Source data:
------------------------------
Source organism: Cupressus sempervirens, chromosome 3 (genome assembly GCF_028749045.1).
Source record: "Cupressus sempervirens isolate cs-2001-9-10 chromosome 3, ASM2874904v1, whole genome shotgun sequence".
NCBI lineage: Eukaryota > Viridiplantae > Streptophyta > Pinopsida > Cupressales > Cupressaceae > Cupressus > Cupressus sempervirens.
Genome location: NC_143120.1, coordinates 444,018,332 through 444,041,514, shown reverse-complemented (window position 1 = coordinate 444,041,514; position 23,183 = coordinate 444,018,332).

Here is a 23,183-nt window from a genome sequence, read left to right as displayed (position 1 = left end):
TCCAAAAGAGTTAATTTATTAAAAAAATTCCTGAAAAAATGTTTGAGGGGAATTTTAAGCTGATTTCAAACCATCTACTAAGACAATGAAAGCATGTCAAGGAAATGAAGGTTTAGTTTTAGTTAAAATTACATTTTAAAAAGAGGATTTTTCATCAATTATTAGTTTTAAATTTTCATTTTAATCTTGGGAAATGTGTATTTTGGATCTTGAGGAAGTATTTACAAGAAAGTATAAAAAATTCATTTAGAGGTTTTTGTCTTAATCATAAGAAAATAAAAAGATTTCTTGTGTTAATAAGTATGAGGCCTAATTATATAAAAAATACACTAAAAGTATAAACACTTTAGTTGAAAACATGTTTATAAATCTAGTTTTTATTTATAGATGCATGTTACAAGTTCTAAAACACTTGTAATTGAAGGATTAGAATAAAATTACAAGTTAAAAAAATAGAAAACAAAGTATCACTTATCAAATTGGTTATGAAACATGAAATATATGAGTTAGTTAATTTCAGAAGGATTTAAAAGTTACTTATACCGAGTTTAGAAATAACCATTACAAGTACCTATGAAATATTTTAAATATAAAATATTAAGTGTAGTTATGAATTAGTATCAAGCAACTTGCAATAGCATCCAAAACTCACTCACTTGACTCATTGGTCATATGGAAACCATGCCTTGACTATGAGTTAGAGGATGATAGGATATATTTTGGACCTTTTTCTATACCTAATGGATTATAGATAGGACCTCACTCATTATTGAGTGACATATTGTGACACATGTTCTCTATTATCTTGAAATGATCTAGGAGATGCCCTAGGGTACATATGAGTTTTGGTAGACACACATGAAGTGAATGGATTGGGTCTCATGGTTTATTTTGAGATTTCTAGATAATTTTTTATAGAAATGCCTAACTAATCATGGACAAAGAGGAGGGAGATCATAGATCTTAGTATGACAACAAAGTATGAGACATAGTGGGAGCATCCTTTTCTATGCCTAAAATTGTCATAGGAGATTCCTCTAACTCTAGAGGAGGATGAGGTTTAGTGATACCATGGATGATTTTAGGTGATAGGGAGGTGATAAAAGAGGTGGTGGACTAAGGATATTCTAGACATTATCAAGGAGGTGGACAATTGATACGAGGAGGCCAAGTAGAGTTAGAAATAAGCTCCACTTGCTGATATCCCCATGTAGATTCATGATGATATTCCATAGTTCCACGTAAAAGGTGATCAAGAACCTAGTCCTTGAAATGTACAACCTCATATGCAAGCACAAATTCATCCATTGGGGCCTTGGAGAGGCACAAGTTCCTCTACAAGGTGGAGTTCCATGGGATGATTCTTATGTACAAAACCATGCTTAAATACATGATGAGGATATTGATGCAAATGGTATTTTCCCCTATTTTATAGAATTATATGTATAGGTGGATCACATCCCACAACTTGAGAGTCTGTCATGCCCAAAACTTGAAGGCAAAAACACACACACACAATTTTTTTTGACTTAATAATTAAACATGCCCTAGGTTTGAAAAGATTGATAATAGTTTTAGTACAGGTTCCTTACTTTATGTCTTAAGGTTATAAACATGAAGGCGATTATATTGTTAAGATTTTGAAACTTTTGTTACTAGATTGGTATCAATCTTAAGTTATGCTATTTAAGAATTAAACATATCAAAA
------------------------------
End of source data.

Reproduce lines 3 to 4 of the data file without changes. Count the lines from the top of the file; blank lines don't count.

NCBI lineage: Eukaryota > Viridiplantae > Streptophyta > Pinopsida > Cupressales > Cupressaceae > Cupressus > Cupressus sempervirens.
Genome location: NC_143120.1, coordinates 444,018,332 through 444,041,514, shown reverse-complemented (window position 1 = coordinate 444,041,514; position 23,183 = coordinate 444,018,332).